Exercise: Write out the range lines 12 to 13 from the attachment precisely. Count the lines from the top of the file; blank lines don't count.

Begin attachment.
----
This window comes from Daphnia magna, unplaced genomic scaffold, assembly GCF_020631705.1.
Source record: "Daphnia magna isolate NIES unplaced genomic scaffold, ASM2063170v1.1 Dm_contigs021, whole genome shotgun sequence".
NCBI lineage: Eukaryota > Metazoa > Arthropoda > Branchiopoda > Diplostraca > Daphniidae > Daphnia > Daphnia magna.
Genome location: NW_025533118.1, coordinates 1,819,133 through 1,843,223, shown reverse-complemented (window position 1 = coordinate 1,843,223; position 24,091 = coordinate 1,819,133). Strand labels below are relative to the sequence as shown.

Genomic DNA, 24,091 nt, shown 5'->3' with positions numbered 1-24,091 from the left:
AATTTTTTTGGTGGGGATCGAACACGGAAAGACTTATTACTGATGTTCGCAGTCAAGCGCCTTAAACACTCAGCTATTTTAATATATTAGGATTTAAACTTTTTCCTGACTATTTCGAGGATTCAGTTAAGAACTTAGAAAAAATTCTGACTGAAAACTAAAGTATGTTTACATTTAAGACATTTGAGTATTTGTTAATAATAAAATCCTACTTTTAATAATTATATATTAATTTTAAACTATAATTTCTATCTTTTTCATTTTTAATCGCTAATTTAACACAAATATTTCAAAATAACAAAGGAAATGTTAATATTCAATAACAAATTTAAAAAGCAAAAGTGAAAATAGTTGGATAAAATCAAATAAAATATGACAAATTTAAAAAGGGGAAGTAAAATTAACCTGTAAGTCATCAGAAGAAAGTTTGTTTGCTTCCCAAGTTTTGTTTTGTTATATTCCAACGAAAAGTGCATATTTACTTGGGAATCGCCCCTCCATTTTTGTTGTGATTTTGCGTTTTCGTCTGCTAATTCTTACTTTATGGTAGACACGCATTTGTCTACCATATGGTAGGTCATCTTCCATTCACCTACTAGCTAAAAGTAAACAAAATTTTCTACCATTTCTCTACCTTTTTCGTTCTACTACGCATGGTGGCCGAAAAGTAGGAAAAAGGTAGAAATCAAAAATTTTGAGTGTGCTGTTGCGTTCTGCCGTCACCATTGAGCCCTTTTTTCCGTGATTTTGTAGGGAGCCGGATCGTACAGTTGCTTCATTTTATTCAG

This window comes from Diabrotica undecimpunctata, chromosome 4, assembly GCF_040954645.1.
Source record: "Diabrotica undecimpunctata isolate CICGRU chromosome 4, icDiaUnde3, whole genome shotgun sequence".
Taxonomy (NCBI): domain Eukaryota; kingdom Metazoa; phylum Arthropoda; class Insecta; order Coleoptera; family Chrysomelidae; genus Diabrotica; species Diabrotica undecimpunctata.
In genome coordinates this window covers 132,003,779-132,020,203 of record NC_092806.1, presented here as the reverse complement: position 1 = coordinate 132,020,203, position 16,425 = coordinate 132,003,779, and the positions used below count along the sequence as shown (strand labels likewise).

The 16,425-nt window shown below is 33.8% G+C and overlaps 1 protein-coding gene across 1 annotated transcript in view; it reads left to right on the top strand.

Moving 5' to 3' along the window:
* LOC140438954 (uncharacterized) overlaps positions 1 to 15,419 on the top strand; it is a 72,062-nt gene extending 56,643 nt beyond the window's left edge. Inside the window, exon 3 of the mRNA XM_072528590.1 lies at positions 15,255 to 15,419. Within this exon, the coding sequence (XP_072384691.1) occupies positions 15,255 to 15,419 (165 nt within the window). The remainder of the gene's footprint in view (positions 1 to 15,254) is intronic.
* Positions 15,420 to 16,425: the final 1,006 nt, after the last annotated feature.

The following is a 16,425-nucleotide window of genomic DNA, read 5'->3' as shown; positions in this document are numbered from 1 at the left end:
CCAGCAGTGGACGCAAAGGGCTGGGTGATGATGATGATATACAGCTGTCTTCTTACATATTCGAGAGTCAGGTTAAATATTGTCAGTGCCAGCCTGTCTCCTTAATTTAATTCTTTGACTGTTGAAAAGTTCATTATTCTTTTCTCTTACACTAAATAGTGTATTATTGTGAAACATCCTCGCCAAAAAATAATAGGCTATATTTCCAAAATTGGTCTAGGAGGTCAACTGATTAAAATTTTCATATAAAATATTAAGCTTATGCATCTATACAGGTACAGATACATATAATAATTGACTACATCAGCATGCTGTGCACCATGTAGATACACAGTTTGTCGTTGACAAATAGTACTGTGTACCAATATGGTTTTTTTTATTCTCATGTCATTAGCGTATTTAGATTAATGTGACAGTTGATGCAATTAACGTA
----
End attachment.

Moving 5' to 3' along the window:
* LOC140438954 (uncharacterized) overlaps positions 1 to 15,419 on the top strand; it is a 72,062-nt gene extending 56,643 nt beyond the window's left edge. Inside the window, exon 3 of the mRNA XM_072528590.1 lies at positions 15,255 to 15,419. Within this exon, the coding sequence (XP_072384691.1) occupies positions 15,255 to 15,419 (165 nt within the window). The remainder of the gene's footprint in view (positions 1 to 15,254) is intronic.